10 Tips to Conquer Email

See video 
1. Label your e-mail

Use  smart labelling for all your e-mails. At the start of the subject- line, being with

a.   <info> for information

b. <action> if the recipient is expected to take an action

c. <comment> If you want them to provide their views or feedback

This only works if you can get all your colleagues and customers to adopt the same labelling protocol. This enables you to focus on the action> e-mails first – especially the one from key customers and your boss !

2. Label – Don’t Copy !

Ask yourself. Is there any real value in all those e-mails that you have received as a “cc” copied recipient? Most of the time, people do not give proper consideration to their inclusion of several “copied people” on a single message.  Some “direct reports” do this as a matter of course to show-off or to inform their boss. This is lazy. They should keep you up-to-date on the key issues and not on every piece of correspondence.

Cut down on your copying and ask others to do the same.

3. Hit the Mute Button

Mute your speaker. Avoid the temptation of flicking from your current task to read the latest e-mail – just because your heard the familiar mail delivery chime !

If you’re “on-line” – make sure that your Blackberry is not sitting on your desk and vibrating each time you receive an e-mail. If you don’t want to alter the settings, just lob the berry in your briefcase.

4. Manage Expectations

Make good use of your auto out-of-office message. Mange people’s expectations. If you are going to struggle to deal with e-mail for a day or a week due to travel of heavy meeting commitments – warn “senders” that you won’t be able to respond as quickly as usual. Provide an alternative contact number (a colleagues or PA) OR provide your mobile number and request that they send you an SMS for urgent matters only.

5. Switch Off

Quit your Outlook or Mail application for a couple of hours per day. Set aside a quality or golden period of two of hours when you can focus on your key tasks. If you were in a meeting, you would not be able to respond to your e-mail. So, why not give yourself the same break from e-mail when you’re focussing on key task?

6. FART on your e-mail

•This is a mindset. Don’t let e-mail rule your life. Deal with it. Dismiss it. Your body deals with excess gas, you must deal with excess communication!

File. Take the time to create a logical filing system

Action. If you need to take action – do it immediately – or, schedule a slot in your calendar to action it.

Reply. If the sender requires a reply, don’t leave the e-mail and come back to it later. Take a moment to compose your answer. Do it now! You have already devoted time to read the e-mail; you’ll waste time if you have to return to it later and re-read it before typing your reply. Think of Magnus Magnusson’s catchphrase from the 1970’s quiz, Mastermind, “ I’ve started so I’ll finish . . .”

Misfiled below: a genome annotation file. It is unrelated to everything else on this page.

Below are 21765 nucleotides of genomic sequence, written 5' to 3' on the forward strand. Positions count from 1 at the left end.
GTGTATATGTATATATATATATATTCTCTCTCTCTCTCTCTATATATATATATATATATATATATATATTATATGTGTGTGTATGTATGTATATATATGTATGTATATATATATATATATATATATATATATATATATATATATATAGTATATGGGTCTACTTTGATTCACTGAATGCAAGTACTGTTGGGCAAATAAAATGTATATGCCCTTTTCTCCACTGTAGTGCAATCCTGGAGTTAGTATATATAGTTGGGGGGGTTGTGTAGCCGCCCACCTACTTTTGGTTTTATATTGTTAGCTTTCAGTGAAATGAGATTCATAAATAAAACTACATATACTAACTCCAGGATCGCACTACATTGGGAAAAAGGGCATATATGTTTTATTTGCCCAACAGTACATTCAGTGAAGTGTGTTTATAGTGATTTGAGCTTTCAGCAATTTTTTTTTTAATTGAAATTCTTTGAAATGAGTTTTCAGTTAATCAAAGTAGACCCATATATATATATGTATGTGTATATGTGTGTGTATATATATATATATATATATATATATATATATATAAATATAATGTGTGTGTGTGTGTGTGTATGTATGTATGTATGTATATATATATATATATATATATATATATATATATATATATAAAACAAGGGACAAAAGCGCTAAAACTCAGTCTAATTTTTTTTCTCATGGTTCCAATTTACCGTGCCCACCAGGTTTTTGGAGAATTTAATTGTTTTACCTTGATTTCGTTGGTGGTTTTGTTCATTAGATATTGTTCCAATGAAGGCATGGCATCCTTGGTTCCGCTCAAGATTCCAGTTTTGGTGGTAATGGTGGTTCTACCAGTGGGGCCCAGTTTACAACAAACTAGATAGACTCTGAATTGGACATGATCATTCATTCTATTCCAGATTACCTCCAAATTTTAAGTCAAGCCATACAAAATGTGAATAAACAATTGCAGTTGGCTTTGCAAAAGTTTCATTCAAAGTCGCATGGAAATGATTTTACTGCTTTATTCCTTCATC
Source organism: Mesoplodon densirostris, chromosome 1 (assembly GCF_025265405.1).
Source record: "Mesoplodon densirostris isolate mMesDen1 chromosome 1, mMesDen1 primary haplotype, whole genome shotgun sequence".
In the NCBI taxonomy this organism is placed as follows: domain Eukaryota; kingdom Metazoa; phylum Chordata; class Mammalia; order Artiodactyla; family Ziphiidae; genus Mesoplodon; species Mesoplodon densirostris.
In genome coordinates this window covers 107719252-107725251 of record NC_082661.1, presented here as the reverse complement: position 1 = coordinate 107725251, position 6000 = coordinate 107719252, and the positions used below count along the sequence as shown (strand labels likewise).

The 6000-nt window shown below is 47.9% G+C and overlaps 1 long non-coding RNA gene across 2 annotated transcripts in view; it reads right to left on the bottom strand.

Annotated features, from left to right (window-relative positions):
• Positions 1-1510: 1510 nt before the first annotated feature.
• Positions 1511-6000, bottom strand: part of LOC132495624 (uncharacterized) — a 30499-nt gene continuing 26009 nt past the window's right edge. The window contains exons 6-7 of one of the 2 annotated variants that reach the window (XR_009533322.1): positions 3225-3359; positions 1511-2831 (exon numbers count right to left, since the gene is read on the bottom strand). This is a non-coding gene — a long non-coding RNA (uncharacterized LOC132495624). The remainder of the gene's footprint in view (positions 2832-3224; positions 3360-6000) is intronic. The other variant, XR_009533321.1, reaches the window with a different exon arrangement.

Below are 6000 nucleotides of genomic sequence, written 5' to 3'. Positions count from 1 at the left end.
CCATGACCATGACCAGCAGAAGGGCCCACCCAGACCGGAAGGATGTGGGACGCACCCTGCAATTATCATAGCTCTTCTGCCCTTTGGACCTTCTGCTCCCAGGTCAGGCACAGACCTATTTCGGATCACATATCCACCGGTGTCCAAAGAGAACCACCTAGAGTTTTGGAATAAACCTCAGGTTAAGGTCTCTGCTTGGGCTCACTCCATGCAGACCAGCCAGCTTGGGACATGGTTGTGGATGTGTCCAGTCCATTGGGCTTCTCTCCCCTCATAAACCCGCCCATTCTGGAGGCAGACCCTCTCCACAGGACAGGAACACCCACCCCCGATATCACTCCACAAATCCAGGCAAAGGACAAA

Trash. Need I say more ?

7. Carpe Diem. Clear the In Box.

• Carpe Diem – Seize the Day. Take e-mail by the scruff of the neck and shake it out.  If the FART mindset did not work for you, perhaps this will.

• It may take you 2 to 3 days to empty your InBox, but master this, then make a vow to clear it at the end of each day (diem) for a full week.

• Try it. See how you feel. This one tip will make you feel on top of the world.

Do this for 30 days and it will become a habit. Why wait for the New Year to form a resolution?

8. Master your Blackberry.

• Despite the “crackberry” nickname, these devises are fantastic if you impose discipline.

• Don’t use it during evening and weekends

• Use it during dead time. It’s great for taxi rides, train journeys or airports.  Everyone’s routine is different. What is your dead time?

Don’t use your blackberry during meetings. Some organisations insist that executives “surrender” their blackberries as they enter the meeting room. This is extreme, but it tells you the extent of the problem.

9. E-mail Contract

• Agree a protocol with colleagues. For example, you will agree with peers and line manager that you’ll respond between 8:00am and 6:00pm and not at weekends.

• This can “excuse” you from dipping in to see if there’s a message during these hours

Agree that urgent matters outside these “no fly zones”, should come as a Txt message alerting you to an e-mail if there’s a more complex and urgent matter. This contract is not to be abused!

10. The 15 Word Burst

• For quick messages, condense them into 15 words in the e-mail subject line. Don’t type anything in the message body.

By dropping a one liner with your question, this will save you time and encourage the recipient to be brief with their answer.